|Topics in Verbal Behavior: Winners of the VBSIG Research Competitions Present Their Findings|
|Saturday, May 23, 2020|
|12:00 PM–12:50 PM |
|Walter E. Washington Convention Center, Level 1, Salon I|
|Area: VRB; Domain: Applied Research|
|Chair: Caitlin H. Delfs (Village Autism Center)|
|CE Instructor: Caitlin H. Delfs, Ph.D.|
This symposium will include three recently completed projects by the 2019 Verbal Behavior Special Interest Group (VBSIG) research and student grant competition winners. The VBSIG aims to support the advancement of verbal behavior research and to disseminate theoretical, empirical, and practical information about verbal behavior. These papers exemplify that aim. The first paper by Frampton, Axe, Covall, and Padmanabhan will describe procedures for teaching problem solving skills to answer novel intraverbal questions utilizing a mobile application. The next two papers focus on the emergence of untrained skills. Zaltzman, Parry-Cruwys, MacDonald, and Sweeney-Kerwin examined the use of observational learning in a young child with autism who was taught to engage in echoic, tact, and intraverbal behaviors following exposure to a model. The final paper, presented by Aragon, Rodriguez, McKeown, and Luczynski, describes procedures to facilitate the emergence of verbal behavior in the form of Intraverbal-tacts. The studies present results that may inform verbal behavior researchers and practitioners alike.
|Instruction Level: Basic|
|Keyword(s): emergent responding, observational learning, problem solving, verbal behavior|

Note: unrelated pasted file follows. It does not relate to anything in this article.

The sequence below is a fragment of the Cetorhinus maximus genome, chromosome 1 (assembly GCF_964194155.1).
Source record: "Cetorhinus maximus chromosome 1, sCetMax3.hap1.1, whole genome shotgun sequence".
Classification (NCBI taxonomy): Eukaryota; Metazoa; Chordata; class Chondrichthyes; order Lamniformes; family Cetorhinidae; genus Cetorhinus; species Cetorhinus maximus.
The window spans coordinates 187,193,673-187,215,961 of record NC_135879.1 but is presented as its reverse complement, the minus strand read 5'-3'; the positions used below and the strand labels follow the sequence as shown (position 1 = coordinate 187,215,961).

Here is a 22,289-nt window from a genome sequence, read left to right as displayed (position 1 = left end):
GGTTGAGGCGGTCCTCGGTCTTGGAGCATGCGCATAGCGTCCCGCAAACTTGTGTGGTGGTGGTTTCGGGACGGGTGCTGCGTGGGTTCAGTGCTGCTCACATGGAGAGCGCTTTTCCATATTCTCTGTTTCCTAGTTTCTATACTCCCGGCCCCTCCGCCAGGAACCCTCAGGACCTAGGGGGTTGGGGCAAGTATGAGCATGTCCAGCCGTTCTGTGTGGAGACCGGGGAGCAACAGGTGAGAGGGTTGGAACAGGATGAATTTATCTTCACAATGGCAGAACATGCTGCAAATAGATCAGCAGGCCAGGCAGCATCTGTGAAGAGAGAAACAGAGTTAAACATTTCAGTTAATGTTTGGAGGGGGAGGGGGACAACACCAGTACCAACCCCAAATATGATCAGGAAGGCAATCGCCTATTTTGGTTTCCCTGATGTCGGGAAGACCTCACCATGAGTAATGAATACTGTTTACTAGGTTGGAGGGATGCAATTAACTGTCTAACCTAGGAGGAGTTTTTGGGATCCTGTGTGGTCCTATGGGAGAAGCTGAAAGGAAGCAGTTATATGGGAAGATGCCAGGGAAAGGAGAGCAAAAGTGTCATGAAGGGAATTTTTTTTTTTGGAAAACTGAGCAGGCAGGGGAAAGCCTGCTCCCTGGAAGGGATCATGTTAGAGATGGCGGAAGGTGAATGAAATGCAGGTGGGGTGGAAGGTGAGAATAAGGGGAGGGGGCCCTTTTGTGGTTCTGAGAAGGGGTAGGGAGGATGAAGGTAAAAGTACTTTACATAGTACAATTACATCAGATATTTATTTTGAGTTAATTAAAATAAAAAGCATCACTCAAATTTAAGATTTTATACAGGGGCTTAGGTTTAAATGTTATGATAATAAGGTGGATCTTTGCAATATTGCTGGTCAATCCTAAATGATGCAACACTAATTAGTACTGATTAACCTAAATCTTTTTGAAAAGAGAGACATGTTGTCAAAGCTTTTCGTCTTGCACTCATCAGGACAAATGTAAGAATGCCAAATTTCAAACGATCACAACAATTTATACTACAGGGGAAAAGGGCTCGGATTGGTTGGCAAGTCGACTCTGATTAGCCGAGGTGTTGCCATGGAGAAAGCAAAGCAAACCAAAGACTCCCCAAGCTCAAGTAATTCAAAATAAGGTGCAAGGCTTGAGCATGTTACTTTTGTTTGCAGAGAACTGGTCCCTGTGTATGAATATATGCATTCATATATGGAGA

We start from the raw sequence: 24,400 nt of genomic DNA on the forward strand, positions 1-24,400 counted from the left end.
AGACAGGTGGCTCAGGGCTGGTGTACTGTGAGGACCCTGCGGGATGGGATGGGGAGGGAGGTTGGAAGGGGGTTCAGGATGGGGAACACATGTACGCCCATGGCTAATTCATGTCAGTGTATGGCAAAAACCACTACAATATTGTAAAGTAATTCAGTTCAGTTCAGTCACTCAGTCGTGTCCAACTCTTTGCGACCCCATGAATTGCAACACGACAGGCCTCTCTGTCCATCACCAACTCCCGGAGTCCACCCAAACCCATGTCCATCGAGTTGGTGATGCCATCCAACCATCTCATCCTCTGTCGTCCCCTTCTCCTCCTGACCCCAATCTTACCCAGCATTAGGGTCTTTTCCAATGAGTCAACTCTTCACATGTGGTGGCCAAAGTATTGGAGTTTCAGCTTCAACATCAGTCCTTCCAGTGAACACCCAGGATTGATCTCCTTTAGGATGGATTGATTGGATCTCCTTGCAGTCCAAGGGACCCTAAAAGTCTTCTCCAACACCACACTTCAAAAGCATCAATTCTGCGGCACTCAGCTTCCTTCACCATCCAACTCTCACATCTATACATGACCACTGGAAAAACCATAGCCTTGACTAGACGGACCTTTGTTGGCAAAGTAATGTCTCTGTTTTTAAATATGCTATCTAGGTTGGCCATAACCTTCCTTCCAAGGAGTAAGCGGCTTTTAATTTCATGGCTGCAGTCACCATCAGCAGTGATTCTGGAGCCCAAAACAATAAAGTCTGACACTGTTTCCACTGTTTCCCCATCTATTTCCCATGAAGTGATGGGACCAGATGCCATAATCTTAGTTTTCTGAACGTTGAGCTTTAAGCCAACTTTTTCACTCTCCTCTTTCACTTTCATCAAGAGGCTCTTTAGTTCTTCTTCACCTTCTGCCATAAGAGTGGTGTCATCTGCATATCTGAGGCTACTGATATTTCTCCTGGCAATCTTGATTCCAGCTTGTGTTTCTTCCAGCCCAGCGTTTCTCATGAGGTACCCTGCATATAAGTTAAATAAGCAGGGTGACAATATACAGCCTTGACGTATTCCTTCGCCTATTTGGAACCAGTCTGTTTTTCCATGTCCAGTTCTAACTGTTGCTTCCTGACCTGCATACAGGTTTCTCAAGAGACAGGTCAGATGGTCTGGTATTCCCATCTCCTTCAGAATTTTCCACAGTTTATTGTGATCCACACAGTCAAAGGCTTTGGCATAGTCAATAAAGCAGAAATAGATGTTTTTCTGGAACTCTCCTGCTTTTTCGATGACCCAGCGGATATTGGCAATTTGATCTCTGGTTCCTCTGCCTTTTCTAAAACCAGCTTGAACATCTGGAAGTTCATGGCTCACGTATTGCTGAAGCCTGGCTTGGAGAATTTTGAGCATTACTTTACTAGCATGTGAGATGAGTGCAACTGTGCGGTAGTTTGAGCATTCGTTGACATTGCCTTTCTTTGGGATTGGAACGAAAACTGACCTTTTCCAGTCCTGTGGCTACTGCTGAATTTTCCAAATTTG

|Target Audience: |
graduate students, researchers, clinicians interested in verbal behavior
|Teaching Problem Solving Skills: Use of Mobile Applications to Answer Novel Questions|
|SARAH FRAMPTON (May Institute, Inc. ), Judah B. Axe (Simmons University), Karly Covall (Simmons University; May Institute, Inc. ), Sarayu Padmanabhan (Simmons University; May Institute, Inc. )|
|Abstract: In educational settings, mobile apps may help students with autism solve the problem of answering novel questions. We evaluated this hypothesis with a concurrent multiple probe design across behaviors embedded in a nonconcurrent multiple probe design across participants with two adolescents with autism. The novel questions pertained to time, distance, and temperature for different cities (e.g., “What time is it in Cairo?”). In each session, the participants were given an iPad and a worksheet with novel questions. In Treatment 1, we trained app use and an intraverbal (e.g., “Distance, use the map app”). In Treatment 2, we trained underlining the keyword (e.g., distance) on the worksheet and emitting the intraverbal under control of the keyword. For one participant, Treatments 1 and 2 resulted in correct app use, generalization across apps, and correct responding in a vocal verbal generalization probe. The other participant needed Treatment 3, which involved training app use in the worksheet context. Reliability and procedural fidelity data were collected. The results have implications for the analysis of problem solving in developing complex verbal and academic repertoires and the inclusion of technology in educational settings.|